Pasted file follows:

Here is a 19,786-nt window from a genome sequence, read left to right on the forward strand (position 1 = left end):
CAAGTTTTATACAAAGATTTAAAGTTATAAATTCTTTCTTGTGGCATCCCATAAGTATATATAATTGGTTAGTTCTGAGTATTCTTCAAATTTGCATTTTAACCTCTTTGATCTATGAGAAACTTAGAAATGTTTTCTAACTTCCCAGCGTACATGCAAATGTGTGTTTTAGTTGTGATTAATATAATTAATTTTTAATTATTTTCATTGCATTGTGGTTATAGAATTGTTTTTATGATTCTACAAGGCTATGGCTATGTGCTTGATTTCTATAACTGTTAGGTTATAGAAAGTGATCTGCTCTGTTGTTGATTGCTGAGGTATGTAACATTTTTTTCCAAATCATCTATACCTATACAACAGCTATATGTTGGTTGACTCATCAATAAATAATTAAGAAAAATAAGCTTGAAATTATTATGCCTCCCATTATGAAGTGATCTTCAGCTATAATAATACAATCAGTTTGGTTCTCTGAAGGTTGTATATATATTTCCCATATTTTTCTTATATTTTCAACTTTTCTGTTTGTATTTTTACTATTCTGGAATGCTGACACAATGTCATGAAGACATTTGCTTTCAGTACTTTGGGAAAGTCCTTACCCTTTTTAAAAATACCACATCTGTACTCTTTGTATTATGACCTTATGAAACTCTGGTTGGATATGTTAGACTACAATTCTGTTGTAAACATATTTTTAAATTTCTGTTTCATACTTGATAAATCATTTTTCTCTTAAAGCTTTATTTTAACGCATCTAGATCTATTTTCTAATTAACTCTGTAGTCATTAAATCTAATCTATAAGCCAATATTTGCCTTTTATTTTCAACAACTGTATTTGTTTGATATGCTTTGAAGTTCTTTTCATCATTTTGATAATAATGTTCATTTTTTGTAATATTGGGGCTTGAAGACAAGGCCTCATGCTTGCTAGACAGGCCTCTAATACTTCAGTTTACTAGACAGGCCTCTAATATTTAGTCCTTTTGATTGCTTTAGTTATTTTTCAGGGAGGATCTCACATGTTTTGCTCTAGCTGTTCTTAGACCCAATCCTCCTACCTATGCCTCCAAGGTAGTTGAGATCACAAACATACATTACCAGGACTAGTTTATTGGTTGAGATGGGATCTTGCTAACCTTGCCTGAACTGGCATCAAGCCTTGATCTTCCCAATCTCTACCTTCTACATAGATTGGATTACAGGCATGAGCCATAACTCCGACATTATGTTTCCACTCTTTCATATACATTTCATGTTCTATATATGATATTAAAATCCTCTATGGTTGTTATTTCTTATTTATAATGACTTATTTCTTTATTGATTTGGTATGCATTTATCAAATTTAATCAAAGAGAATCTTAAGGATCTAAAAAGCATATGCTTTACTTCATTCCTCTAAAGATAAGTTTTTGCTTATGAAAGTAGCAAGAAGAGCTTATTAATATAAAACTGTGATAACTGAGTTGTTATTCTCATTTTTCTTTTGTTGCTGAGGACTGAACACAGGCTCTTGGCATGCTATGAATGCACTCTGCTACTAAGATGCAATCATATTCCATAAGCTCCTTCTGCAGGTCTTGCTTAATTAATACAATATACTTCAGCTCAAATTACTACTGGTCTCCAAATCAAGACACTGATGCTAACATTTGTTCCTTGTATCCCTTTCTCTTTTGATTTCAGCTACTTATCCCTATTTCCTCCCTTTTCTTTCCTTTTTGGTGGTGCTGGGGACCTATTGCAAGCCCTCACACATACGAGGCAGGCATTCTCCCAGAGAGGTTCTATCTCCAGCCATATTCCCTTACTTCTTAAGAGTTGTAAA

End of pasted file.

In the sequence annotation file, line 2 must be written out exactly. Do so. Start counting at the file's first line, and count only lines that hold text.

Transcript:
CAAGTTTTATACAAAGATTTAAAGTTATAAATTCTTTCTTGTGGCATCCCATAAGTATATATAATTGGTTAGTTCTGAGTATTCTTCAAATTTGCATTTTAACCTCTTTGATCTATGAGAAACTTAGAAATGTTTTCTAACTTCCCAGCGTACATGCAAATGTGTGTTTTAGTTGTGATTAATATAATTAATTTTTAATTATTTTCATTGCATTGTGGTTATAGAATTGTTTTTATGATTCTACAAGGCTATGGCTATGTGCTTGATTTCTATAACTGTTAGGTTATAGAAAGTGATCTGCTCTGTTGTTGATTGCTGAGGTATGTAACATTTTTTTCCAAATCATCTATACCTATACAACAGCTATATGTTGGTTGACTCATCAATAAATAATTAAGAAAAATAAGCTTGAAATTATTATGCCTCCCATTATGAAGTGATCTTCAGCTATAATAATACAATCAGTTTGGTTCTCTGAAGGTTGTATATATATTTCCCATATTTTTCTTATATTTTCAACTTTTCTGTTTGTATTTTTACTATTCTGGAATGCTGACACAATGTCATGAAGACATTTGCTTTCAGTACTTTGGGAAAGTCCTTACCCTTTTTAAAAATACCACATCTGTACTCTTTGTATTATGACCTTATGAAACTCTGGTTGGATATGTTAGACTACAATTCTGTTGTAAACATATTTTTAAATTTCTGTTTCATACTTGATAAATCATTTTTCTCTTAAAGCTTTATTTTAACGCATCTAGATCTATTTTCTAATTAACTCTGTAGTCATTAAATCTAATCTATAAGCCAATATTTGCCTTTTATTTTCAACAACTGTATTTGTTTGATATGCTTTGAAGTTCTTTTCATCATTTTGATAATAATGTTCATTTTTTGTAATATTGGGGCTTGAAGACAAGGCCTCATGCTTGCTAGACAGGCCTCTAATACTTCAGTTTACTAGACAGGCCTCTAATATTTAGTCCTTTTGATTGCTTTAGTTATTTTTCAGGGAGGATCTCACATGTTTTGCTCTAGCTGTTCTTAGACCCAATCCTCCTACCTATGCCTCCAAGGTAGTTGAGATCACAAACATACATTACCAGGACTAGTTTATTGGTTGAGATGGGATCTTGCTAACCTTGCCTGAACTGGCATCAAGCCTTGATCTTCCCAATCTCTACCTTCTACATAGATTGGATTACAGGCATGAGCCATAACTCCGACATTATGTTTCCACTCTTTCATATACATTTCATGTTCTATATATGATATTAAAATCCTCTATGGTTGTTATTTCTTATTTATAATGACTTATTTCTTTATTGATTTGGTATGCATTTATCAAATTTAATCAAAGAGAATCTTAAGGATCTAAAAAGCATATGCTTTACTTCATTCCTCTAAAGATAAGTTTTTGCTTATGAAAGTAGCAAGAAGAGCTTATTAATATAAAACTGTGATAACTGAGTTGTTATTCTCATTTTTCTTTTGTTGCTGAGGACTGAACACAGGCTCTTGGCATGCTATGAATGCACTCTGCTACTAAGATGCAATCATATTCCATAAGCTCCTTCTGCAGGTCTTGCTTAATTAATACAATATACTTCAGCTCAAATTACTACTGGTCTCCAAATCAAGACACTGATGCTAACATTTGTTCCTTGTATCCCTTTCTCTTTTGATTTCAGCTACTTATCCCTATTTCCTCCCTTTTCTTTCCTTTTTGGTGGTGCTGGGGACCTATTGCAAGCCCTCACACATACGAGGCAGGCATTCTCCCAGAGAGGTTCTATCTCCAGCCATATTCCCTTACTTCTTAAGAGTTGTAAA